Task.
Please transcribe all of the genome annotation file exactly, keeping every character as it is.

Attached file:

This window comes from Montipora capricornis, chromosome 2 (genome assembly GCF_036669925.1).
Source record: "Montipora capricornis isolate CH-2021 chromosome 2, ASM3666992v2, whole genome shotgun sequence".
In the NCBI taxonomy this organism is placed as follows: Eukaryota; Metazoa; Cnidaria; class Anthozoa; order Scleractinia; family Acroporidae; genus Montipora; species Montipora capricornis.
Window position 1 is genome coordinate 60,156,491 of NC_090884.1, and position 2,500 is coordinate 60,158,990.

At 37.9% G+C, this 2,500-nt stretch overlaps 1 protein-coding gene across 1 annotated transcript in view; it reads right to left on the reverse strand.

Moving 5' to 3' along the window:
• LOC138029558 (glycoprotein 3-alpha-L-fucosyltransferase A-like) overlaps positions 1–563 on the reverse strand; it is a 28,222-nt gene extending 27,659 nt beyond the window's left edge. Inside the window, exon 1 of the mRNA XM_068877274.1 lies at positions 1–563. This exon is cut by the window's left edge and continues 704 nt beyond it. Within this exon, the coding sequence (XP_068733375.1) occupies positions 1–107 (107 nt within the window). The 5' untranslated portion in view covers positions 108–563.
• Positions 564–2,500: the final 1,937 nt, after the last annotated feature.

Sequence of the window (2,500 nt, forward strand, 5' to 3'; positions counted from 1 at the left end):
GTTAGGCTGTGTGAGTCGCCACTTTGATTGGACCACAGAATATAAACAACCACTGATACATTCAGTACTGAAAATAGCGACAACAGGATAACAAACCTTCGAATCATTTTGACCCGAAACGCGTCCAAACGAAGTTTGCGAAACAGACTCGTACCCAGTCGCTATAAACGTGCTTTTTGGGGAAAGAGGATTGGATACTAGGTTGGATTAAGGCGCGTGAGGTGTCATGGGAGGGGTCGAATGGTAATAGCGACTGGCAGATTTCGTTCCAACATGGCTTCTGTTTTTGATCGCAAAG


This window comes from Montipora capricornis, chromosome 2 (genome assembly GCF_036669925.1).
Source record: "Montipora capricornis isolate CH-2021 chromosome 2, ASM3666992v2, whole genome shotgun sequence".
In the NCBI taxonomy this organism is placed as follows: Eukaryota; Metazoa; Cnidaria; class Anthozoa; order Scleractinia; family Acroporidae; genus Montipora; species Montipora capricornis.
Window position 1 is genome coordinate 60,156,491 of NC_090884.1, and position 2,500 is coordinate 60,158,990.

At 37.9% G+C, this 2,500-nt stretch overlaps 1 protein-coding gene across 1 annotated transcript in view; it reads right to left on the reverse strand.

Moving 5' to 3' along the window:
• LOC138029558 (glycoprotein 3-alpha-L-fucosyltransferase A-like) overlaps positions 1–563 on the reverse strand; it is a 28,222-nt gene extending 27,659 nt beyond the window's left edge. Inside the window, exon 1 of the mRNA XM_068877274.1 lies at positions 1–563. This exon is cut by the window's left edge and continues 704 nt beyond it. Within this exon, the coding sequence (XP_068733375.1) occupies positions 1–107 (107 nt within the window). The 5' untranslated portion in view covers positions 108–563.
• Positions 564–2,500: the final 1,937 nt, after the last annotated feature.

Sequence of the window (2,500 nt, forward strand, 5' to 3'; positions counted from 1 at the left end):
GTTAGGCTGTGTGAGTCGCCACTTTGATTGGACCACAGAATATAAACAACCACTGATACATTCAGTACTGAAAATAGCGACAACAGGATAACAAACCTTCGAATCATTTTGACCCGAAACGCGTCCAAACGAAGTTTGCGAAACAGACTCGTACCCAGTCGCTATAAACGTGCTTTTTGGGGAAAGAGGATTGGATACTAGGTTGGATTAAGGCGCGTGAGGTGTCATGGGAGGGGTCGAATGGTAATAGCGACTGGCAGATTTCGTTCCAACATGGCTTCTGTTTTTGATCGCAAAG